Anyway, expanding on the mythology of the first it's revealed that there is an idol in the basement of the house that is resurrecting the ghosts (isn't that the same plot point in Night At The Museum?). Two groups enter the house to find the idol, the first are a professor and his students who want to find it to put it in a museum (maybe it is a spin-off of the Ben Stiller flick) the others are a renegade unit who want to steal the idol and sell it on the black market for financial gain (how evil) and are willing to kill for it. Once locked in the house there's a struggle for power, lots of double crosses and of course the odd ghost as well.

Its not the best story ever committed to film but it's a lot more competent than any straight to DVD releases at the time in – fact it's a lot better than most of the DVD releases today (my favourite STV release has to be Wrong Turn 2). Not bad at all.

The characters here have to be the weakest part of the film as they are all cliché ridden, but you tend to find that in sequels and direct to DVD. Even so all the actors here give fantastic performances that bring more life to their cardboard backgrounds and I actually liked spending time with them. Jeffery Combs is the only cast member to return to Return (I was dying to write that) and while it's great to see him it's nothing more than a cameo and he looks rather old to be playing the same ghost. Cerina Vincent appears here, you may remember her from Cabin Fever. I'm a fan of her appearances as she's gorgeous but this time keeps her clothes on (she was also once a power ranger but more on that in another review). On top of these two we get two British celebrities (if you can call them that) in a former UFC champion and the twat off of Primeval, trying his best American accent no less.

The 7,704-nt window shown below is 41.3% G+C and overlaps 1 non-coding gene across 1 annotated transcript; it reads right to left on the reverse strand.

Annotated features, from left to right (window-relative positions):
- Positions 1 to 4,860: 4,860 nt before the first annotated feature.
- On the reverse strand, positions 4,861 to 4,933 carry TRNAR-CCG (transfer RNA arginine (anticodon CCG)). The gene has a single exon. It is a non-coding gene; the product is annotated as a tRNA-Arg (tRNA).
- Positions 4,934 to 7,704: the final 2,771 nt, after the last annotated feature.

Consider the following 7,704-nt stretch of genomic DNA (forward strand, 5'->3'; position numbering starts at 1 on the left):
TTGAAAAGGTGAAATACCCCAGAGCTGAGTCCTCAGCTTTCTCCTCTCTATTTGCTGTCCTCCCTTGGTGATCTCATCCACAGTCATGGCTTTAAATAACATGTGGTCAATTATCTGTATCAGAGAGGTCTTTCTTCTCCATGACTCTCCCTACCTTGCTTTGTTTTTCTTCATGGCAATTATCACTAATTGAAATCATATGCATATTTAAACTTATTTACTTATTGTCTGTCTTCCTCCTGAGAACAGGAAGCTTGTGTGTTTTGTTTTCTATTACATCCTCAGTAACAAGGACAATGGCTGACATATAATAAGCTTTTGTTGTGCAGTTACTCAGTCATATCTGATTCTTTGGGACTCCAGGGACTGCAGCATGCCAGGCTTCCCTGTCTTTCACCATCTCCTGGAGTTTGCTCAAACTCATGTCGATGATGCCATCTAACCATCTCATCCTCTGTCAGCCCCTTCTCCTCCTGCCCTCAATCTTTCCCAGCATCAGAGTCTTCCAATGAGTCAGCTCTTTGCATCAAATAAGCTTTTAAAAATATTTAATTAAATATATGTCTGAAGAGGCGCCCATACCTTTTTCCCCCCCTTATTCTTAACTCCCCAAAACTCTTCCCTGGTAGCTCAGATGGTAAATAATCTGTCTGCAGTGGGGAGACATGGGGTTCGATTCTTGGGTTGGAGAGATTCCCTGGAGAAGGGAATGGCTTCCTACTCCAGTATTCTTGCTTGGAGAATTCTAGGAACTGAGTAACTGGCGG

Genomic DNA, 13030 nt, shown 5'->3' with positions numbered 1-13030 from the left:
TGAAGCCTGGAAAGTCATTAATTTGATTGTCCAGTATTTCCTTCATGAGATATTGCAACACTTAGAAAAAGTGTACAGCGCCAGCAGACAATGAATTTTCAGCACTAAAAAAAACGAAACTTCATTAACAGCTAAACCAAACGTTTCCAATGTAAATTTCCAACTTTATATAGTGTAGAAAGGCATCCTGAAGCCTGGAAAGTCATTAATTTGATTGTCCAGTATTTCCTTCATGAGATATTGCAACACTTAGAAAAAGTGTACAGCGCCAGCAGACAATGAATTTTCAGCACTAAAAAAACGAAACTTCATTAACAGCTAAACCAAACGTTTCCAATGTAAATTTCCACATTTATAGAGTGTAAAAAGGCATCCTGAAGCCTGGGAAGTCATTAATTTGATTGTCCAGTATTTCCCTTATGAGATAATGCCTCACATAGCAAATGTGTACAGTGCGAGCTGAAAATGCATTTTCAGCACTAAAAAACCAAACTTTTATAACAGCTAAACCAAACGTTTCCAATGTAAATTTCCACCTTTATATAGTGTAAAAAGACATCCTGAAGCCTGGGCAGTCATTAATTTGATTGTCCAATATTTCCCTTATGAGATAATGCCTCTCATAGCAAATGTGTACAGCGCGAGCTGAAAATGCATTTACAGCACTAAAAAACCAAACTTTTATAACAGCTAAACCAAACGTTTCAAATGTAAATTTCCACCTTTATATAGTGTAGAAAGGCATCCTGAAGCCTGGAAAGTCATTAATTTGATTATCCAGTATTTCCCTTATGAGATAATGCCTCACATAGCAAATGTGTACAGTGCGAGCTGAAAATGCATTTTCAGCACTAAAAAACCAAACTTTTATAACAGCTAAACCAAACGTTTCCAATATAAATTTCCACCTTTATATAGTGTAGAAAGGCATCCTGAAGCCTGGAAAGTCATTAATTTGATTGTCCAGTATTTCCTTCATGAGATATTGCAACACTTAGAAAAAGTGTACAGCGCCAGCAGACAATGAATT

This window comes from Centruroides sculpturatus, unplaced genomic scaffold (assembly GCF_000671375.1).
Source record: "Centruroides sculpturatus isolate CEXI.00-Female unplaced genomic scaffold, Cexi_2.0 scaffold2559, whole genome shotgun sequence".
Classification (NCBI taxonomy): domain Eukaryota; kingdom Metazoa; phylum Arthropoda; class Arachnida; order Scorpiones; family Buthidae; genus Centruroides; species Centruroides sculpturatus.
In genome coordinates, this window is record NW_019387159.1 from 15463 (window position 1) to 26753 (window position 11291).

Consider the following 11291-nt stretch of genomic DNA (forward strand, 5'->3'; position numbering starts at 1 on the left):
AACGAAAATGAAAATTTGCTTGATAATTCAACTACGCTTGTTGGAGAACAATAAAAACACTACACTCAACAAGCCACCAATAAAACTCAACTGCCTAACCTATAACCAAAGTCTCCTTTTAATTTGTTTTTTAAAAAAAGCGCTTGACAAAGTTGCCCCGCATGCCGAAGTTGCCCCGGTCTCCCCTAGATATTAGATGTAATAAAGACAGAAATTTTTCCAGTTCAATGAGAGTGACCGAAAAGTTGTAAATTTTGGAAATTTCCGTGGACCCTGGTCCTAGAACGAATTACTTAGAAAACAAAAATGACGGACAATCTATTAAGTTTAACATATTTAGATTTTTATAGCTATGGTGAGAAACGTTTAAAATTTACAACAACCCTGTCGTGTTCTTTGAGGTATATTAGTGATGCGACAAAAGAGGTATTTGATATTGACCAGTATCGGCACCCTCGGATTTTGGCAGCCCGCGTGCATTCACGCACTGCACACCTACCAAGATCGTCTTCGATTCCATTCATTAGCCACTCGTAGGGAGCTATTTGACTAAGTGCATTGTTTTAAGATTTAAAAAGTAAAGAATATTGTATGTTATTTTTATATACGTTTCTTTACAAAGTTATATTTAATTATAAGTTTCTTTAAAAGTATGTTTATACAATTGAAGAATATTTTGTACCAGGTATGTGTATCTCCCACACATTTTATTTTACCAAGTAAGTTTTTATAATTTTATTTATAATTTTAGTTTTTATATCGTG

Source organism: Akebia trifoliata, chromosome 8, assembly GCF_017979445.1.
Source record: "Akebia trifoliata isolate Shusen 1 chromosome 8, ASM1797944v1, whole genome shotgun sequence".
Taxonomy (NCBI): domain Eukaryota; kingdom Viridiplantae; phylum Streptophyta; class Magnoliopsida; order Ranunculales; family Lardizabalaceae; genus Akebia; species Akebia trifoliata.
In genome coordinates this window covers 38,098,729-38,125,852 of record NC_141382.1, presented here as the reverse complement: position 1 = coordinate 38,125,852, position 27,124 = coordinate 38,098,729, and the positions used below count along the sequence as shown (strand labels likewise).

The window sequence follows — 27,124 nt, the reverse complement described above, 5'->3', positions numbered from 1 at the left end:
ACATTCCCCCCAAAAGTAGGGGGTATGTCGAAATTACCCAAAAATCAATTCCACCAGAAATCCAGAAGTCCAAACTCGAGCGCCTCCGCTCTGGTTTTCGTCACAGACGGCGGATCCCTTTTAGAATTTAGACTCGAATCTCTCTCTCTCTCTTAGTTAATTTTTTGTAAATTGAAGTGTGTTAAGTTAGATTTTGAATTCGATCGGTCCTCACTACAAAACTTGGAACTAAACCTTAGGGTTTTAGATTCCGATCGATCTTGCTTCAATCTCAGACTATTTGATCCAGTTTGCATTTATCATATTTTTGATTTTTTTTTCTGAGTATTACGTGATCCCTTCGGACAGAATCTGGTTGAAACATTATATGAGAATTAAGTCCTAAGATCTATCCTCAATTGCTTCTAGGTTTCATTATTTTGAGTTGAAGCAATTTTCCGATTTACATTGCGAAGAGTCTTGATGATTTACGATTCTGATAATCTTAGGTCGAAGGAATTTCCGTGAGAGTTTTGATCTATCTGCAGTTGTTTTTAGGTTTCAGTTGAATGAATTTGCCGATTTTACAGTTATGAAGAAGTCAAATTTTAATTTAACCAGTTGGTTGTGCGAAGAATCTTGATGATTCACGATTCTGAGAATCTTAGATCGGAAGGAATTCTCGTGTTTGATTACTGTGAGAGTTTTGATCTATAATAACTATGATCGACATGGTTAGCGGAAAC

For a DVD release this film looks amazing, you'd be hard pressed to tell this apart from the original. Production values are high and the sets resemble the original Hill House, only more dilapidated but that's actually a good thing. The only drawback would be the overuse of CGI but it's fine considering how much cheaper it is now to produce blood with these effects (the money saved went into other areas which is great).

Now let's get into the good stuff, the interactive movie. Every choice you make actively changes the movie and the scenes that follow your choice. The cover states that there are 96 different ways to watch the film and while technically that may be true you're never going to sit through the film 96 times. Depending on how things play out you can change the ending and the epilogue that plays after the credits. I can't remember exactly but there are about 5 different endings and about 9 different choices as the film plays. 9 choices may not seem like a lot but the responses you give may affect a later choice in a different way.